Nineteen forty-nine was an exciting year for the concrete industry. It was the year that structural concrete literally leaped into full competition with structural steel as a result of the construction of the 155-foot-span prestressed concrete Walnut Lane Bridge in Philadelphia. It was the technique of prestressing that made long spans in concrete possible members so shallow and elegant that not only the architects, but also the engineers became excited advocates.


In 1886 P. H. Jackson patented a process for tightening steel tie rods in artificial stone and concrete arches for floor slabs. Unfortunately, with the steel then available, the tension in the tightened rods dissipated rapidly due to creep and shrinkage of the concrete. Then in 1925, another American, R. E. Dill, tried tensioning high-strength steel bars coated to prevent bonding to the concrete. It was Eugene Freyssinet of France who made prestressed concrete practical through the use of high-strength wire for the prestressing force.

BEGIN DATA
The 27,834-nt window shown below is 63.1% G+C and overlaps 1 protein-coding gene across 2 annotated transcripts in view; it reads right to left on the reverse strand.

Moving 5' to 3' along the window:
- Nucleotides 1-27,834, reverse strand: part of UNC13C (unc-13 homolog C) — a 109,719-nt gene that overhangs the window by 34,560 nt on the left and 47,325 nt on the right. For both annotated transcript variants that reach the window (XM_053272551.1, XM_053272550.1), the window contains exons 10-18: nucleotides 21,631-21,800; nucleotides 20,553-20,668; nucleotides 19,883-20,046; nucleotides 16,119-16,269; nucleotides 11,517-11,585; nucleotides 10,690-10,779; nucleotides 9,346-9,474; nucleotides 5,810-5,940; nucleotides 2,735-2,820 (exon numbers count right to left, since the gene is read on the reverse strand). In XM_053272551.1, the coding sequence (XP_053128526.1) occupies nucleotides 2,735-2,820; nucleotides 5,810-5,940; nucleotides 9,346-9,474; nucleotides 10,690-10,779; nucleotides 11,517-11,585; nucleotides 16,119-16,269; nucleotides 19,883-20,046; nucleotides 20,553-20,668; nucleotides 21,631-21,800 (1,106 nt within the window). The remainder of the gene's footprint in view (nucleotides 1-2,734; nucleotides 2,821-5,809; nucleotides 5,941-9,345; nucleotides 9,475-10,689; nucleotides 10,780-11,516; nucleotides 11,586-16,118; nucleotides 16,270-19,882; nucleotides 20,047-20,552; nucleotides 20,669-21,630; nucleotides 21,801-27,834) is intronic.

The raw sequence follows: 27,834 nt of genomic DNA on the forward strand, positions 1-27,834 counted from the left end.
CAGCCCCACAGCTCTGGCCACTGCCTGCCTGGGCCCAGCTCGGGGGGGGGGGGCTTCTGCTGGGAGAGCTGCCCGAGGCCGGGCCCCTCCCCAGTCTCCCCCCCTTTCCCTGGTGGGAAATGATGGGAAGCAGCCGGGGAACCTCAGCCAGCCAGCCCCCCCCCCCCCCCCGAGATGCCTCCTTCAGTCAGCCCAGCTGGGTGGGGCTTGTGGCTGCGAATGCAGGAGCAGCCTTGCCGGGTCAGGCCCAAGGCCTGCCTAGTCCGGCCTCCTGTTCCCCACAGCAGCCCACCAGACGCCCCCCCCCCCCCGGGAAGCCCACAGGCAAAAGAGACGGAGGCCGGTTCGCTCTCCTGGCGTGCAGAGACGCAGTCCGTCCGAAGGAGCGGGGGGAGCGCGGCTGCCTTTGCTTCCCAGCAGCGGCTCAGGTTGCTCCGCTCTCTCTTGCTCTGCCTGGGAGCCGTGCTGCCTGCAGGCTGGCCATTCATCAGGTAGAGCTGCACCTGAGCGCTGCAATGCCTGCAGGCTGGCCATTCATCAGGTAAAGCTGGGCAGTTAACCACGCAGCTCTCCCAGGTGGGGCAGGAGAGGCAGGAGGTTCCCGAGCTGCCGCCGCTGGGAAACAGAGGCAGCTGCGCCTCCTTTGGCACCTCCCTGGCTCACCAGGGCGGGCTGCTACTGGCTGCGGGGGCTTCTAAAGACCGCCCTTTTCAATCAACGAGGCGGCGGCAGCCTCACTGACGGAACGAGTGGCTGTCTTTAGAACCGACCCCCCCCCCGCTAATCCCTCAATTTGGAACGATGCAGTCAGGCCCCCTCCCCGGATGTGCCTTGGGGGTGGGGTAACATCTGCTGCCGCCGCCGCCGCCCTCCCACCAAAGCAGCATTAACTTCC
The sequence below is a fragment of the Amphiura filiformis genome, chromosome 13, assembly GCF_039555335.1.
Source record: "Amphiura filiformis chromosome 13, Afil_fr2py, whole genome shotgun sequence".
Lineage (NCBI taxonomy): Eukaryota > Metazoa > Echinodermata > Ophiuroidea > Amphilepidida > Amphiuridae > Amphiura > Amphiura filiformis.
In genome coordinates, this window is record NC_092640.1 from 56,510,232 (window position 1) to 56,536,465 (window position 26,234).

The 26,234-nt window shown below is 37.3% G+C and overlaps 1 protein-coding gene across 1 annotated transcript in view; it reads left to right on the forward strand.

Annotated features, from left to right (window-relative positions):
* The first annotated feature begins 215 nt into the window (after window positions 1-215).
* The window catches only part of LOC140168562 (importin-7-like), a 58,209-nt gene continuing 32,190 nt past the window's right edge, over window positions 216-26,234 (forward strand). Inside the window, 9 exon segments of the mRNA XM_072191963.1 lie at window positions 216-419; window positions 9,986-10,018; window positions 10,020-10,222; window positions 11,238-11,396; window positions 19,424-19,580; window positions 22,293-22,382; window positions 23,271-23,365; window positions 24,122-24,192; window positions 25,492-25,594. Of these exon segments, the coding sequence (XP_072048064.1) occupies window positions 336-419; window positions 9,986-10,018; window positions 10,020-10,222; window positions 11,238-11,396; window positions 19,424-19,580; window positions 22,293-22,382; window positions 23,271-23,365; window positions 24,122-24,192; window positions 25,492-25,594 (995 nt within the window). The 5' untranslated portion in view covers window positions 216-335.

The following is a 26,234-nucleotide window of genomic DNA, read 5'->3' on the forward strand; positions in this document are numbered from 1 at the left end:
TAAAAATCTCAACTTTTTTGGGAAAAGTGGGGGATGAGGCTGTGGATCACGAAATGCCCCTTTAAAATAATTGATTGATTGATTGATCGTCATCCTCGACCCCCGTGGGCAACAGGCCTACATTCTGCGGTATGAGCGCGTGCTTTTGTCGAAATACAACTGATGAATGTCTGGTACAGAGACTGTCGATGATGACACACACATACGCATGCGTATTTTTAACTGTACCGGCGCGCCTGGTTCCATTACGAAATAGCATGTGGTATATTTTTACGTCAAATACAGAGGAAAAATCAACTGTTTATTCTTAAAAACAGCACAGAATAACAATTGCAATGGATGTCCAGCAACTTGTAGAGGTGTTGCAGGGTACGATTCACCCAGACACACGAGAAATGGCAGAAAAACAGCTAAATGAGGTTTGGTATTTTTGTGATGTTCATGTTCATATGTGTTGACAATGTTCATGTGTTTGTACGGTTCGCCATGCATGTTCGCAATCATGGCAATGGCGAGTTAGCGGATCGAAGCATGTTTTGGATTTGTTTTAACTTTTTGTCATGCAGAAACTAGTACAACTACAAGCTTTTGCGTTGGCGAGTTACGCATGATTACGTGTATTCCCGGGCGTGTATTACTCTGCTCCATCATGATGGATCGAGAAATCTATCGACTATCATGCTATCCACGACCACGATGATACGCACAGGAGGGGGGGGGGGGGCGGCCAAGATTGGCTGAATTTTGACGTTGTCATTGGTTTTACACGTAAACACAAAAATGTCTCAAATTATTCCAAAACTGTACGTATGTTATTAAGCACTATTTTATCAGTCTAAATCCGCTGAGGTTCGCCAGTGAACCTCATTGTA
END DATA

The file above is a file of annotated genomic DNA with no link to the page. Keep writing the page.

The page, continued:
Freyssinet's concept of prestressed concrete developed from his experience as a designer and builder of reinforced concrete multiple-arch bridges prior to World War I. He developed a flat jack to be placed in the crown of arch bridges to permit rapid removal of the supporting formwork. When accelerating deflections due to creep unexpectedly occurred in one of his early concrete arch bridges, the decentering jack flats were reinserted and expanded to raise the crown of the arch. Thus, the principles of prestressing were developed from the need to control deflections.

This article also discusses the bridge market, the buildings market, and post-tensioned structures.